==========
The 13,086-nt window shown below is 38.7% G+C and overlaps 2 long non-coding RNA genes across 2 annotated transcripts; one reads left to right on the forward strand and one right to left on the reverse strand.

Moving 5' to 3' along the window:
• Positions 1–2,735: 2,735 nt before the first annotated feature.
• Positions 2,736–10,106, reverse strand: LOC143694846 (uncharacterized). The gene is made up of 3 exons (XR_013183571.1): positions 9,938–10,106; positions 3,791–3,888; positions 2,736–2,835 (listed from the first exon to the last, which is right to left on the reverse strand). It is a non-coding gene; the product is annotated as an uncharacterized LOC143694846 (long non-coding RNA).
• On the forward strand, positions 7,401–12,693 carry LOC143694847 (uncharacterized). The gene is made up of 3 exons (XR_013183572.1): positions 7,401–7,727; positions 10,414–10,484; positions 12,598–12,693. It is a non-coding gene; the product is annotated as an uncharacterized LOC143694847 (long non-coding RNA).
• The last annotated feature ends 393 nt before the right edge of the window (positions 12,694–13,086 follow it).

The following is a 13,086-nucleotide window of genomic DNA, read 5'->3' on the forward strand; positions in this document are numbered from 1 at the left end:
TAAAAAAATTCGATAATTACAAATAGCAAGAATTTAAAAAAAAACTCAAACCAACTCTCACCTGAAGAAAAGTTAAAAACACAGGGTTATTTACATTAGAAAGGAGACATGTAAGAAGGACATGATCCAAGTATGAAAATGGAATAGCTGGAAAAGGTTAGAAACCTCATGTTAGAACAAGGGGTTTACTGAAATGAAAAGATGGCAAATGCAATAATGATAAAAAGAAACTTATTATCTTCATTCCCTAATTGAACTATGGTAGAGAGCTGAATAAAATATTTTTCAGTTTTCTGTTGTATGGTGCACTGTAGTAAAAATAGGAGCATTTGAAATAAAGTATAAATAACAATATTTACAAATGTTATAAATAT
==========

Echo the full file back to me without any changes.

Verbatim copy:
The 13,086-nt window shown below is 38.7% G+C and overlaps 2 long non-coding RNA genes across 2 annotated transcripts; one reads left to right on the forward strand and one right to left on the reverse strand.

Moving 5' to 3' along the window:
• Positions 1–2,735: 2,735 nt before the first annotated feature.
• Positions 2,736–10,106, reverse strand: LOC143694846 (uncharacterized). The gene is made up of 3 exons (XR_013183571.1): positions 9,938–10,106; positions 3,791–3,888; positions 2,736–2,835 (listed from the first exon to the last, which is right to left on the reverse strand). It is a non-coding gene; the product is annotated as an uncharacterized LOC143694846 (long non-coding RNA).
• On the forward strand, positions 7,401–12,693 carry LOC143694847 (uncharacterized). The gene is made up of 3 exons (XR_013183572.1): positions 7,401–7,727; positions 10,414–10,484; positions 12,598–12,693. It is a non-coding gene; the product is annotated as an uncharacterized LOC143694847 (long non-coding RNA).
• The last annotated feature ends 393 nt before the right edge of the window (positions 12,694–13,086 follow it).

The following is a 13,086-nucleotide window of genomic DNA, read 5'->3' on the forward strand; positions in this document are numbered from 1 at the left end:
TAAAAAAATTCGATAATTACAAATAGCAAGAATTTAAAAAAAAACTCAAACCAACTCTCACCTGAAGAAAAGTTAAAAACACAGGGTTATTTACATTAGAAAGGAGACATGTAAGAAGGACATGATCCAAGTATGAAAATGGAATAGCTGGAAAAGGTTAGAAACCTCATGTTAGAACAAGGGGTTTACTGAAATGAAAAGATGGCAAATGCAATAATGATAAAAAGAAACTTATTATCTTCATTCCCTAATTGAACTATGGTAGAGAGCTGAATAAAATATTTTTCAGTTTTCTGTTGTATGGTGCACTGTAGTAAAAATAGGAGCATTTGAAATAAAGTATAAATAACAATATTTACAAATGTTATAAATAT